A few weeks ago a good friend of mine sent me an e-mail which contained quotes from Regina Brett, a columnist for The Plain Dealer in Cleveland, many of which I felt were especially sage. Now that I look at most of them I see that the concepts are simple – on the whole- but still especially good advice.
My subject title is part of one quote which got my attention because it seemed to be stuck in a grey area which didn’t make sense. The entire quote is this:
"It’s okay to get angry with God. He can take it."
Perhaps it’s because I often have a difficult time with separating anger from hatred that it took awhile for me to get my head wrapped around that idea as acceptable Christian behavior. After all, one is a strong emotion while the other is a taboo attitude. A Christian must not harbor hatred. It’s obvious to everyone that anger can get out of hand and appear to be hatred. In Ephesians 4:26 & 27 it states "Be ye angry, and sin not: let not the sun go down upon your wrath: Neither give place to the devil." As you read further to the end of the chapter it reveals how the true nature of anger can be distorted if repressed and used for evil if this emotion is allowed to be carried by the wrong spirit and given over to lies.
If you examine verse 26B you’ll see that anger hidden and couched is the worst kind of dishonesty. It’s unhealthy, to say the least and separates you from people and God, over time. The most extreme form of anger is when Christians somehow turn away from God, and become uncommunicative with Him to the point of denying Him altogether. Matthew Henry stated, "Secret disaffection to God is often disguised with the color of respect to Him." It’s not possible to fool God with false respect, however, people are a different matter!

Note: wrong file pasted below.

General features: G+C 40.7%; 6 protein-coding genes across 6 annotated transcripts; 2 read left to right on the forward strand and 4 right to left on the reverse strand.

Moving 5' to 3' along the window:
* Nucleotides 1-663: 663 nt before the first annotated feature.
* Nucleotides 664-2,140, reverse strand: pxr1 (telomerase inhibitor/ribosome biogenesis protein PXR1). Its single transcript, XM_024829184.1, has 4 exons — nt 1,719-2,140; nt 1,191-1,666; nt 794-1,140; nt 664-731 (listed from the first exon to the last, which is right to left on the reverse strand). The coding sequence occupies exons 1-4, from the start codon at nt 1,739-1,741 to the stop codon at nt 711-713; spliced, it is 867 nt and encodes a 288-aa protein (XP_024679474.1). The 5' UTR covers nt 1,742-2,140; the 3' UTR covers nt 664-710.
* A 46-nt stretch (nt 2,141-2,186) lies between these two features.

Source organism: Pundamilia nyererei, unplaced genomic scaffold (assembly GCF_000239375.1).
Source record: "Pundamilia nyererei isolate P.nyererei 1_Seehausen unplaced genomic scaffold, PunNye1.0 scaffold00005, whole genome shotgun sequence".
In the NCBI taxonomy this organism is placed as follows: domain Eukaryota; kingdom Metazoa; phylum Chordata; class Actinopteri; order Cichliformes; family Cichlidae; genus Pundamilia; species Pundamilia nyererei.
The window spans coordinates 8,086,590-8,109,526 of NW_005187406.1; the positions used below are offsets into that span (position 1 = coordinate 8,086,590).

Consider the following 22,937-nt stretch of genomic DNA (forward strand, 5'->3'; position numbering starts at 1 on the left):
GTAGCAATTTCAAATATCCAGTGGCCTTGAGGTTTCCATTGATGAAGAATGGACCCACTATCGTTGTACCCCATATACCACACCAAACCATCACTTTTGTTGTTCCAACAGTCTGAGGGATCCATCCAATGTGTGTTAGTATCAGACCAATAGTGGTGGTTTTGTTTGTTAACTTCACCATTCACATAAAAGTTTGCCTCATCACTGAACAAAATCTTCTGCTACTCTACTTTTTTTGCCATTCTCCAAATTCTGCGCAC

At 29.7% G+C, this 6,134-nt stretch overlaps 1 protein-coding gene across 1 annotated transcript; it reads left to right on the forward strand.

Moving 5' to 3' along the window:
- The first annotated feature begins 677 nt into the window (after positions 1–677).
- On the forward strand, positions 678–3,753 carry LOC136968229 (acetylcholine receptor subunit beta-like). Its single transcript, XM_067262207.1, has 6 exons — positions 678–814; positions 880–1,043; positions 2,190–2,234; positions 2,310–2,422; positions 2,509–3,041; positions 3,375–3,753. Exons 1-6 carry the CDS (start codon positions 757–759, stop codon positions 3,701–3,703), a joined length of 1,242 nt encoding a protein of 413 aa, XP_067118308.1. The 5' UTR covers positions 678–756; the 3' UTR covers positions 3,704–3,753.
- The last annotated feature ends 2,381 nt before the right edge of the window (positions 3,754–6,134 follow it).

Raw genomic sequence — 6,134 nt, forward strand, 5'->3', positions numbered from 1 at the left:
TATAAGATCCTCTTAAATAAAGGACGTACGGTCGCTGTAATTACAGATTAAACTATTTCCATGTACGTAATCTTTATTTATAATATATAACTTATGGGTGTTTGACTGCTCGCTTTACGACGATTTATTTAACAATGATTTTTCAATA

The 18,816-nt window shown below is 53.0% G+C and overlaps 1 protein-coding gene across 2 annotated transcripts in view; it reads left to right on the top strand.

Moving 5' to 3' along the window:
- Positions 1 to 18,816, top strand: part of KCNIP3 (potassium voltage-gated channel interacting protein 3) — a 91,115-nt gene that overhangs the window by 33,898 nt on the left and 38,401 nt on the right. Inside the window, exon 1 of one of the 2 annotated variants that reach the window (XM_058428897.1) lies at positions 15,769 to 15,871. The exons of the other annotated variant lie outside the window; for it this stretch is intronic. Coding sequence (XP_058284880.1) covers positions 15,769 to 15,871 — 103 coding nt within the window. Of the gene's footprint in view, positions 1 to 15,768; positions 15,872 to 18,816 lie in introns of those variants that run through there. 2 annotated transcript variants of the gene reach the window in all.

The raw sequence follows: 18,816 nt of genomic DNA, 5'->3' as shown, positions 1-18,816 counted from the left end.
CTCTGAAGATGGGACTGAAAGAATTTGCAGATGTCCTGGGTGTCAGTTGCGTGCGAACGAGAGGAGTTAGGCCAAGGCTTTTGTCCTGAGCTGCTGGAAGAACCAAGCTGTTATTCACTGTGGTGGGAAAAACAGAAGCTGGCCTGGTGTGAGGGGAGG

My conclusion on this question forms a very important and broader question everyone should ask themselves from time to time:
"What is my relationship really like with my creator ? Do I open up to God or do I play games when life seems unfair or just doesn’t go according to my plan ?"
An honest relationship with God will occasionally bring forth issues which might make you angry. The question is not whether He can take it ; doesn’t it stand to reason that it’s better to ask yourself, "Can our relationship ( yours and Gods ) take this emotion ?" You see even the relationship between yourself and your savior can become abusive and He doesn’t dole out abuse. Do you? People often carry out all their relationships in an abusive manner because of their upbringing as a child. It’s very easy for them to fall into the same patterns that they have carried out most of their lives. Obviously this can become a very thorny issue.
Perhaps this is why Jesus referred to God as being His Father. If you cannot get angry and express this emotion toward a parent (who may or may not continue to love you unconditionally), then how will you be able to deal with this same emotion to the parent who is not "visually" present? God has placed no conditions on us because of His Son, but do we place conditions on Him?
It’s best to treat our relationship with God as if we were trying to keep a love relationship in order because as a matter of fact it is a love relationship. Anger may have it’s place in an association with anyone but it’s best that there is a true rapport first and an unconditional love. Unconditional love is irrevocable and eternal. It is also essential or it just doesn’t work.
As always, The Castle Lady supplies a plenary session of hugs and kisses !
God is a comedian playing to an audience too afraid to laugh. – Voltaire